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This will be the realest WrestleMania ever

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It had been coming for a long time.

Probably since the mid-90s one-two punch of Brian Pillman calling Kevin Sullivan “booker man”, and the Montreal Screwjob giving birth to the Mr. McMahon character. But we’ve certainly been in an era where the real world is an established part of wrestling’s fictional one since CM Punk hit us with the Pipe Bomb promo in June of 2011.

Maybe it’s not an era. Maybe what I’ve always thought of as the ‘Reality’ Era (if you don’t like that designation, The Ringer’s David Shoemaker once dubbed it “the Worked-Shoot Era”, which works just as well) is just the new reality.

An era would have ended by now. Almost nine years after Punk closed Raw with a speech about McMahon’s imaginary brass rings, idiotic daughter, and doofus son-in-law, this weekend we’re getting WrestleMania 36. It’s an event WWE is selling with the unrealistic slogan “Too Big For One Night!”, which is in actuality their realest event ever.

The ‘Reality’ Era persists because in a time when everyone knows wrestling is scripted, and your most dedicated customers at least think they know a lot more than that, no one has come up with a better way to make the audience question what’s real and invest in what’s being presented.

It’s why, up and down WrestleMania 36’s 16 match card, there are programs which include the performers’ real lives, and the public’s knowledge of the wrestling business as part of their fictional storylines.

For the first time in years, the prospect of Brock Lesnar leaving for the UFC isn’t hovering over the show. But his opponent Drew McIntyre’s motivation includes being released by WWE in 2014. Before he pulled out of his match with Goldberg, Roman Reigns was calling the Universal champ a “part-timer”. Their rivalry was based as much on their collegiate football careers as it was their wrestling ones.

The Randy Orton/Edge and Undertaker/AJ Styles feuds both involve the use of shoot names and accusations of being unable to walk away from performing. Bray Wyatt isn’t just trying to avenge a WrestleMania loss when he faces John Cena, he’s looking to punish Cena for what happened to his push after he lost their 2014 feud.

Both the Charlotte Flair vs. Rhea Ripley and Kevin Owens vs. Seth Rollins incorporate the company’s developmental system into the narrative. Flair and Rollins want to prove they made NXT and the Performance Center possible, while Ripley and Owens are out to demonstrate what WWE’s training did for them.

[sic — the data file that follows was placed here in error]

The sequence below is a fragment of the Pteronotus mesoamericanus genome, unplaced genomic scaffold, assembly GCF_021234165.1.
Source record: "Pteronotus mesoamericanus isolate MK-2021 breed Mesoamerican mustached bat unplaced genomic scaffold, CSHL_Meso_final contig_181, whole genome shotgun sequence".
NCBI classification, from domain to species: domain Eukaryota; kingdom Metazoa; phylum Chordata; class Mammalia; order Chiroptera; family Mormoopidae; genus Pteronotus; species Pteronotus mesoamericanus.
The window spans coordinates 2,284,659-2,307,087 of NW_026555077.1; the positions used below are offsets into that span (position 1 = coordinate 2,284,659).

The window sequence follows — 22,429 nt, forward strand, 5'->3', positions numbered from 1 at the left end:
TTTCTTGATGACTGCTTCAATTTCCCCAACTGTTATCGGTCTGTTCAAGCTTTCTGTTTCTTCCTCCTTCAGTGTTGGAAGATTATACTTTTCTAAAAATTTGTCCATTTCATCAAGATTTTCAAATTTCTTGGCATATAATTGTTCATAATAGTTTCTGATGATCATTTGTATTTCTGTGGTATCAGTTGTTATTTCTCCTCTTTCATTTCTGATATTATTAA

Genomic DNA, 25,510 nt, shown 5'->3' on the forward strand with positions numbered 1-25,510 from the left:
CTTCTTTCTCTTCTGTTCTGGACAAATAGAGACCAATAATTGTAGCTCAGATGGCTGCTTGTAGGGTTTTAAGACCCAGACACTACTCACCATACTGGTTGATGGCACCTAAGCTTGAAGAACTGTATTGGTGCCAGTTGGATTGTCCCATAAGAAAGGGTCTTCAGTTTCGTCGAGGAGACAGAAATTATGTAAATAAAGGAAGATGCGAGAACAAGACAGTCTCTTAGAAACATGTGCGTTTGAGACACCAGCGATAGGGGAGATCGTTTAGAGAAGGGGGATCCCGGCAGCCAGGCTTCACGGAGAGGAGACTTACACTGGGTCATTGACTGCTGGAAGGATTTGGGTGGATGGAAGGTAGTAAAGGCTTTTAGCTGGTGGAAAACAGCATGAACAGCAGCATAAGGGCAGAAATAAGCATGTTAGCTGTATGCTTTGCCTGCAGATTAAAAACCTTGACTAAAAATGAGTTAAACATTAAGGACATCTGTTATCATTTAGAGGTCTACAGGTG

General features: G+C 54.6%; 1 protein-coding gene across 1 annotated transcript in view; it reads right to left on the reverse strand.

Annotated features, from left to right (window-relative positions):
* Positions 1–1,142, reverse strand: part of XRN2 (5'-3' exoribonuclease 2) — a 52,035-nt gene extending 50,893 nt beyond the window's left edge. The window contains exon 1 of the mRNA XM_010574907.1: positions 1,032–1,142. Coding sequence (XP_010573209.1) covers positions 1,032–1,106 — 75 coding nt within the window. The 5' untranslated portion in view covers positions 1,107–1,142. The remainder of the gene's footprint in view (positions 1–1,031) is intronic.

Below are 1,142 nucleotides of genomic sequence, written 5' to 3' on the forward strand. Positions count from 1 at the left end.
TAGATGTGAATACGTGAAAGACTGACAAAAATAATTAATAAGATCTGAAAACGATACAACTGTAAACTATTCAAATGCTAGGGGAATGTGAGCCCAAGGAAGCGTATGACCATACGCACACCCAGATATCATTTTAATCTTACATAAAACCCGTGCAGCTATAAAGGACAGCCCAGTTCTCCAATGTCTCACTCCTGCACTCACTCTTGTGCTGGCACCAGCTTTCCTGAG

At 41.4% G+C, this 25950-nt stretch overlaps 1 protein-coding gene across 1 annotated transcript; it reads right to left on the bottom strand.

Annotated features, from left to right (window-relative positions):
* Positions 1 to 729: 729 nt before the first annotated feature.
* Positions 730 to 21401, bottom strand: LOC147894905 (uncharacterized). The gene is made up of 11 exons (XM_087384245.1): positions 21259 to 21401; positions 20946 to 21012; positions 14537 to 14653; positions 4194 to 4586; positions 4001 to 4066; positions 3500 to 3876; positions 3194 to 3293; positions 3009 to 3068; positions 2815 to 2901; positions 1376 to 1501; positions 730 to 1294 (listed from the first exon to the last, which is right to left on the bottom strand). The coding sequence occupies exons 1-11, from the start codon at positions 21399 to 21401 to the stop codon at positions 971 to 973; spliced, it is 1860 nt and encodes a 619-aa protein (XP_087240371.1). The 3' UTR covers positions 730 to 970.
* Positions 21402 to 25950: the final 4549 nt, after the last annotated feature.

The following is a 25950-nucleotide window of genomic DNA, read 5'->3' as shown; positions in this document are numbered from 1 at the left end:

Those last two have doubled down on their connections to WWE’s ‘Reality’ since WrestleMania 36 was forced to move to the PC. And it’s that move - which like other historic ‘Mania firsts like the event being pre-taped with no fans in attendance, and presented over two days (Sat. April 4 & Sun., April 5) was forced by the coronavirus pandemic - which give this year’s show its most potent dose of reality.

WWE and some of its fans have argued that the world needs an escape right now. COVID-19 and the social distancing which is our best tool to fight its spread has made the world strange, and frightening. Entertainment like Raw, SmackDown, NXT, and WrestleMania can be that escape.

I won’t deny that completely. There have been times over the past few weeks of watching or thinking about those shows (and AEW Dark & Dynamite), where I have been entertained enough that I do forget about the unprecedented situation we all find ourselves in, and the uncertain times ahead.

But unlike when I get sucked into something like Netflix’s Tiger King, or catch the latest Better Call Saul on AMC, or revisit an old fave like Alway Sunny on Hulu... it’s never long before I’m jarred back to the here-and-now. All it takes is one shot of the blackness around the ring to remind me there are no people in the seats, and from there I have to think about why that’s the case.

That’s the reality we’re all in, and the one even the most gifted pro wrestlers and promoters can’t kayfabe away.

Even on a show packed full of ‘Reality’ Era stories designed to blur the line between truth and fiction, it’s why this weekend’s WrestleMania 36 will be the realest WrestleMania ever.